PEI

Province's sustainable transportation plan sets goals, but goes short on details

The province's new action plan for sustainable transit sets broad goals, including more electric cars, public transit and cycling paths, but does not say how and when the rubber will hit the road to implement these environmentally-friendly ways of getting around.

5-year plan for more electric cars, cycling paths and public transit

Active travel such as walking, biking and carpooling, is part of the government's transportation action plan. (Brian Higgins/CBC)

The province's new action plan for sustainable transit sets broad goals, including more electric cars, public transit and cycling paths, but does not say how and when the rubber will hit the road to implement these environmentally friendly ways of getting around.

The Department of Transportation, Infrastructure and Energy released the 27-point plan Wednesday.

It sets a five-year time frame to tackle what it has identified as four key areas: public transit, clean technology, urban planning and active travel, such as walking, biking and carpooling.

Transportation Minister Steven Myers said allowing more government employees to work from home or satellite offices could be part of the solution.

"If we are able to shorten the drive for some people, allow them to work closer to their home community, it does a couple of things. It clearly helps reduce emissions and energy consumption, but it also allows smaller communities to have people closer to home during the day who can maybe buy their lunches there and spend their money closer to home," he said.

The province plans to install more electric car chargers and offer incentives to get more electric vehicles on the road. (Brian Higgins/CBC)

The transportation sector — personal vehicles, public transit and commercial traffic — accounts for 47 per cent of emissions on P.E.I. That percentage has grown in recent years as more Islanders have chosen to drive larger cars and trucks, according to the province.

The action plan sets a broad outline of how Islanders might change that trend, but stops short of spelling out costs or specific commitments.

More electric cars

To get more electric cars on the road, the province would offer an incentive program for vehicles and home chargers, according to the action plan.

It would also establish a "registration fee structure that promotes the purchase of lower emissions vehicles," according to the action plan. The province would also add more electric cars to its government fleet.

The province says it would 'work with transit operators ... to make transit systems safe, affordable and convenient.' (Brian Higgins/CBC)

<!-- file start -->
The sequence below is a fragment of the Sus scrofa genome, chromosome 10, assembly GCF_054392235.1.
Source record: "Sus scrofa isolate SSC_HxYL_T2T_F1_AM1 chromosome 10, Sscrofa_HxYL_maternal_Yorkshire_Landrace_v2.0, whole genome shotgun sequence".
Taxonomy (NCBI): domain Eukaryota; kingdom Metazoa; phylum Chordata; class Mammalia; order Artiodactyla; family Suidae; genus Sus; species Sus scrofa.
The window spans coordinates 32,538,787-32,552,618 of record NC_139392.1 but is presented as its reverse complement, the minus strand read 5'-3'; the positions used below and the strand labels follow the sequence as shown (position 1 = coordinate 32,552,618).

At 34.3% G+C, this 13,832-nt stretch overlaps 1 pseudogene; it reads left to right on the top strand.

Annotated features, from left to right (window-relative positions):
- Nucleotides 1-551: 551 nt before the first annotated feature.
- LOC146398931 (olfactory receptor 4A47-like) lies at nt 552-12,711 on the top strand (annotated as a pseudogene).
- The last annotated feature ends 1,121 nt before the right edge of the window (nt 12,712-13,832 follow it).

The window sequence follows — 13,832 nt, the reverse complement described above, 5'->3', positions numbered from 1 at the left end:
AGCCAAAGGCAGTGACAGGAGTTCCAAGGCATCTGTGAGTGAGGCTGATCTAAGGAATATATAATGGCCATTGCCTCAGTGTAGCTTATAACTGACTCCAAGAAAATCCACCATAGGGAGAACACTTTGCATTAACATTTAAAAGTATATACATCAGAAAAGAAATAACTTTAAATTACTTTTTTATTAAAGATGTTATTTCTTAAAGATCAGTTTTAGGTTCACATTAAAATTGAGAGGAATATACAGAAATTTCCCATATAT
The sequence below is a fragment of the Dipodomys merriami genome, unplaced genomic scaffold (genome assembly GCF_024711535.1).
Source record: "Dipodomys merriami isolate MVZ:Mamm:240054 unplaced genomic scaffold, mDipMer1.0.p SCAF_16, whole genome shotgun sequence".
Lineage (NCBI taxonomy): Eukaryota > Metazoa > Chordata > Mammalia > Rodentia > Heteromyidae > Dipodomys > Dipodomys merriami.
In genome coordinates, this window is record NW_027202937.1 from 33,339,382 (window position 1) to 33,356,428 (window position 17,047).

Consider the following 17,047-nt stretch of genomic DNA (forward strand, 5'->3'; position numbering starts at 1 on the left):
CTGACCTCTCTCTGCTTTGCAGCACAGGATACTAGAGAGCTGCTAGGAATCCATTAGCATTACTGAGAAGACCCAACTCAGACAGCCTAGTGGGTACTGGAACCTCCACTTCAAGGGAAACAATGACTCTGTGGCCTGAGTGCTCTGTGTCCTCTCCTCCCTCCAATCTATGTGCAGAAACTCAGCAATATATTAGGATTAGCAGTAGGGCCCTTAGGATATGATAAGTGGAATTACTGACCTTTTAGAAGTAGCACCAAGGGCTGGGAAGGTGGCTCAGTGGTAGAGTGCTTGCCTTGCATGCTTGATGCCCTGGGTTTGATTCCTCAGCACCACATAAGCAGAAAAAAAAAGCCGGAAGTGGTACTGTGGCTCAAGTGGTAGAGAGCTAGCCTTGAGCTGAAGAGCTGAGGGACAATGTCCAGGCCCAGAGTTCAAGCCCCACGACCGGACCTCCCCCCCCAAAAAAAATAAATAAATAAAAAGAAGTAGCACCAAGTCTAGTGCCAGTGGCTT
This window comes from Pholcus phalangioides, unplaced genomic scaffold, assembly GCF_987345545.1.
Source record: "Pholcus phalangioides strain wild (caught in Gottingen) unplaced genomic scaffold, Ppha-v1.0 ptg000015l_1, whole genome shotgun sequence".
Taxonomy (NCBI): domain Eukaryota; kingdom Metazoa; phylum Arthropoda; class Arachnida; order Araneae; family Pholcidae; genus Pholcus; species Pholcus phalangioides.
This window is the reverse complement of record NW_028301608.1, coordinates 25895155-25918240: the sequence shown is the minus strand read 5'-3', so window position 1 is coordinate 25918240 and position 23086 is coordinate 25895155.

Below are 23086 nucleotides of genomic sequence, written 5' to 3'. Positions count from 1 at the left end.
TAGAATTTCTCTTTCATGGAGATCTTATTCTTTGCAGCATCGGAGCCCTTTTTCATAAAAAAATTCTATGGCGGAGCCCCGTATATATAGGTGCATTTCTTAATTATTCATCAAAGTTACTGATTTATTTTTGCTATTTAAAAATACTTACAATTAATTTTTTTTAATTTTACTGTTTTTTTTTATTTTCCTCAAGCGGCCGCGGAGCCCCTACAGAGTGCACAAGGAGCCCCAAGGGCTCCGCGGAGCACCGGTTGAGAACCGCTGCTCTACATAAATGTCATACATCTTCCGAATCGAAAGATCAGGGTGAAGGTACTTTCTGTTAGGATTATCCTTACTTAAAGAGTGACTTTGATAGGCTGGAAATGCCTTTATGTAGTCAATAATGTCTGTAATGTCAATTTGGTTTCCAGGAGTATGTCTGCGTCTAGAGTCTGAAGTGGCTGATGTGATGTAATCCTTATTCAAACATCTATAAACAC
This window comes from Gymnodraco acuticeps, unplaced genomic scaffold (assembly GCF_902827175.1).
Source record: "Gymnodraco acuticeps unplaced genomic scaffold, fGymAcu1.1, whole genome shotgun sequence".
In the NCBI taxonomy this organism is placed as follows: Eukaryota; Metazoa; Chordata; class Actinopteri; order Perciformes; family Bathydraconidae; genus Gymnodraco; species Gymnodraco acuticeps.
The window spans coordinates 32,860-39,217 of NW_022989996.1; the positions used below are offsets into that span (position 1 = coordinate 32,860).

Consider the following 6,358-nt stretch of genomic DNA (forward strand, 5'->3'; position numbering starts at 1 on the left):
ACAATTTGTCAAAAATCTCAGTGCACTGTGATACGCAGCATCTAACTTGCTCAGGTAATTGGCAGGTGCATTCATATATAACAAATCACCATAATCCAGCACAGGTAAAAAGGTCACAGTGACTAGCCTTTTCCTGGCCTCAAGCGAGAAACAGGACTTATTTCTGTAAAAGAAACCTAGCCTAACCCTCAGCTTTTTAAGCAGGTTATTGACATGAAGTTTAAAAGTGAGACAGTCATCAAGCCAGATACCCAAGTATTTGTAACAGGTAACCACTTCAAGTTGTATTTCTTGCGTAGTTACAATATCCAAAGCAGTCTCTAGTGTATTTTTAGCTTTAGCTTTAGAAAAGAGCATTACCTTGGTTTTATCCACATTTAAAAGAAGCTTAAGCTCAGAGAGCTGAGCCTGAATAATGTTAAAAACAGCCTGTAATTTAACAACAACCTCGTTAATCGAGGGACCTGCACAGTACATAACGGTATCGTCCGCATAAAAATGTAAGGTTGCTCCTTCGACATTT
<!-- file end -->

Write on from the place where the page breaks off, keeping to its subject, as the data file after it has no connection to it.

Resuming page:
For walkers and cyclists, the province would "dedicate a percentage of the province's transportation budget to maintain and create new active transportation infrastructure," among other action items.  The plan does not say what percentage of the budget would be set aside for that purpose.

In the area of public transit, the plan contains five actions. Among them, the province would work with operators to "make transit systems safe, affordable and convenient."

That would include expanding service in urban and rural areas, and looking for new technology to reduce pollution. The plan does not say what the actions would cost, when or where they would be done.

Roundabouts help traffic flow

When it comes to community design and planning, the province's action plan includes a commitment to "continue to improve infrastructure" and it would revise legislation to enable "dedicated space for active transportation corridors."

The document does not name any specific construction projects coming up. It does note a couple of actions already underway.

Construction of new roundabouts has reduced emissions by making traffic flow more efficient, according to the document. Transit fares have already been reduced 10 per cent as a result of returning of carbon levy revenues to Islanders.

More P.E.I. news

Comments

To encourage thoughtful and respectful conversations, first and last names will appear with each submission to CBC/Radio-Canada's online communities (except in children and youth-oriented communities). Pseudonyms will no longer be permitted.

By submitting a comment, you accept that CBC has the right to reproduce and publish that comment in whole or in part, in any manner CBC chooses. Please note that CBC does not endorse the opinions expressed in comments. Comments on this story are moderated according to our Submission Guidelines. Comments are welcome while open. We reserve the right to close comments at any time.